for PIM Register messages between a DR and the relevant RP, except that for PIM Register messages between a DR and the relevant RP, except that
there will normally be fewer C-RPs in a domain than there are DRs, so there will normally be fewer C-RPs in a domain than there are DRs, so
key management is a little simpler. We do not describe the details of key management is a little simpler. We do not describe the details of
this process further here, but refer to the Security Considerations this process further here, but refer to the Security Considerations
section of [1]. Note that the use of cryptographic security for C-RP-Adv section of [1]. Note that the use of cryptographic security for C-RP-
messages does not remove the need for the non-cryptographic mechanisms, Adv messages does not remove the need for the non-cryptographic
as explained below. mechanisms, as explained below.
6.5. Denial of Service using IPsec 6.5. Denial of Service using IPsec
An additional concern is that of Denial-of-Service attacks caused by An additional concern is that of Denial-of-Service attacks caused by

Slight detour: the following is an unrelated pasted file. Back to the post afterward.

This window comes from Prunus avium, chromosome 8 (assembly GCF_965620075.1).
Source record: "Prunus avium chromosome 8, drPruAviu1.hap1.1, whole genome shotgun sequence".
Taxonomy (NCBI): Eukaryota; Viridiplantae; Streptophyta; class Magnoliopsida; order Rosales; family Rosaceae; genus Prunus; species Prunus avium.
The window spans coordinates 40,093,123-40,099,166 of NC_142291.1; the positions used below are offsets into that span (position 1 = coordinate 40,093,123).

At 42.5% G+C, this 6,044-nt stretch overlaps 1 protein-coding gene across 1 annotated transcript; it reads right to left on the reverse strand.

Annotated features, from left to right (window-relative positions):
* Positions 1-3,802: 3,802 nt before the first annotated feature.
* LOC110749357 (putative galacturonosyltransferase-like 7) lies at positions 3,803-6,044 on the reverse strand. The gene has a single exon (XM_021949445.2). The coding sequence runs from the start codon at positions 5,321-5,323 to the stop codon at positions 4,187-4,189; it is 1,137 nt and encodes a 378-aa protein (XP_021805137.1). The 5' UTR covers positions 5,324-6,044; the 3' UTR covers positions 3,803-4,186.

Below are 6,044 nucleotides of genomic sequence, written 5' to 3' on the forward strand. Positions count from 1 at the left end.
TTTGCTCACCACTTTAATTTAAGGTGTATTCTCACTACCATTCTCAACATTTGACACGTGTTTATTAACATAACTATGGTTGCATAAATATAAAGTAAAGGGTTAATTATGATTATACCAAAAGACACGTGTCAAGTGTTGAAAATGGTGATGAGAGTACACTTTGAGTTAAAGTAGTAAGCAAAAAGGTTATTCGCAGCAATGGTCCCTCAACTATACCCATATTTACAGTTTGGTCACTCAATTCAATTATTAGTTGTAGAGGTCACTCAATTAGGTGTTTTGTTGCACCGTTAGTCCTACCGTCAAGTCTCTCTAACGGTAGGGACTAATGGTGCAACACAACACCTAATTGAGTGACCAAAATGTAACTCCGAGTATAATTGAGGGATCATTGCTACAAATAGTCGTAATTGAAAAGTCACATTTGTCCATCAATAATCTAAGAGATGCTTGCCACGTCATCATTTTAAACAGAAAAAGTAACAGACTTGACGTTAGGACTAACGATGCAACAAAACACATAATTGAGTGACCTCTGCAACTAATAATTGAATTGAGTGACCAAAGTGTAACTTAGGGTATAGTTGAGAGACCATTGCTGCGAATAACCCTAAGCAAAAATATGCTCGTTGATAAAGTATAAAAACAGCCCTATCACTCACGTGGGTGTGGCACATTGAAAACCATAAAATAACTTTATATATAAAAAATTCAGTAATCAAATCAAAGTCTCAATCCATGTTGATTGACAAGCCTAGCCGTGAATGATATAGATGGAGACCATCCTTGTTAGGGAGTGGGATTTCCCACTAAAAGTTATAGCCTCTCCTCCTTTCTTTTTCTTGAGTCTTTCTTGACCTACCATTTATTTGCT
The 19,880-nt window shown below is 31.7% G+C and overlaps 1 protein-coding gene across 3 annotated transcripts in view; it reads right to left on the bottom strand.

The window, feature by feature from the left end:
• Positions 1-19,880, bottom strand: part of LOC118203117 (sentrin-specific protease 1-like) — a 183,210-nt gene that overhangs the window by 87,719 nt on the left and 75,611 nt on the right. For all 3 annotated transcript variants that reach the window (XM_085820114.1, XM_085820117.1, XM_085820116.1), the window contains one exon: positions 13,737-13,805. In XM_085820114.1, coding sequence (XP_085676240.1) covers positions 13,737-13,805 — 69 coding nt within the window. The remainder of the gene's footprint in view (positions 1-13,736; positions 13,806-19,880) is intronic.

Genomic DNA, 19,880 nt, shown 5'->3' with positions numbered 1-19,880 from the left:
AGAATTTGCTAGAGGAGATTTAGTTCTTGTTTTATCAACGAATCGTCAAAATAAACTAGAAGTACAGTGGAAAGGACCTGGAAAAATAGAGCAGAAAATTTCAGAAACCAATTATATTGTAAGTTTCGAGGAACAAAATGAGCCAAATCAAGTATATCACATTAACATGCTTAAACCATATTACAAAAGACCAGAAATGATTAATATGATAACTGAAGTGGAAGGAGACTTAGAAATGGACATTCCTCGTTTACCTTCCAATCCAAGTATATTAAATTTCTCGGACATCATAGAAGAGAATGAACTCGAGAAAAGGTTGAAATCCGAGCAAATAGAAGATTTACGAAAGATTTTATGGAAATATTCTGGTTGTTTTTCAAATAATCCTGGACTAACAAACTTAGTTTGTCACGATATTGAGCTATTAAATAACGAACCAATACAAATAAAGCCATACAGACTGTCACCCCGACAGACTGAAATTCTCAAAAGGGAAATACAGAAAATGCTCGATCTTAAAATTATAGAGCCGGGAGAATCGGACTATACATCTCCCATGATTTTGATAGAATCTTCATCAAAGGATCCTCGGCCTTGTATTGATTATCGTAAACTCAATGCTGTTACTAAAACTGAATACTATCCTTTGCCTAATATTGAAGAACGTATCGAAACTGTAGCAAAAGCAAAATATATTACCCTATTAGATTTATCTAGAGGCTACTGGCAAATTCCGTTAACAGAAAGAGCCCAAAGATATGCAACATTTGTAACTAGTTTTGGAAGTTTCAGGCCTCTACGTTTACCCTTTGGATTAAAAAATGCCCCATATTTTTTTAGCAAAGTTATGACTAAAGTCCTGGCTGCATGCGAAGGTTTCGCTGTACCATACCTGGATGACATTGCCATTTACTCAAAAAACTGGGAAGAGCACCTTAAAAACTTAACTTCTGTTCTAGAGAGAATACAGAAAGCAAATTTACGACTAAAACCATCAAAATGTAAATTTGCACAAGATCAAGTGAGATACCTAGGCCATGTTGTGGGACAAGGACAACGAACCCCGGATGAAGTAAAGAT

sending high volumes of Bootstrap messages or C-RP-Adv messages with sending high volumes of Bootstrap messages or C-RP-Adv messages with
invalid IPsec authentication information. It is possible that these invalid IPsec authentication information. It is possible that these
messages could overwhelm the CPU resources of the recipient. messages could overwhelm the CPU resources of the recipient.
The non-cryptographic security mechanisms above prevent unicast The non-cryptographic security mechanisms above restrict from where
Bootstrap messages from traveling multiple hops, and constrain who can unicast Bootstrap messages and C-RP-Adv messages are accepted. In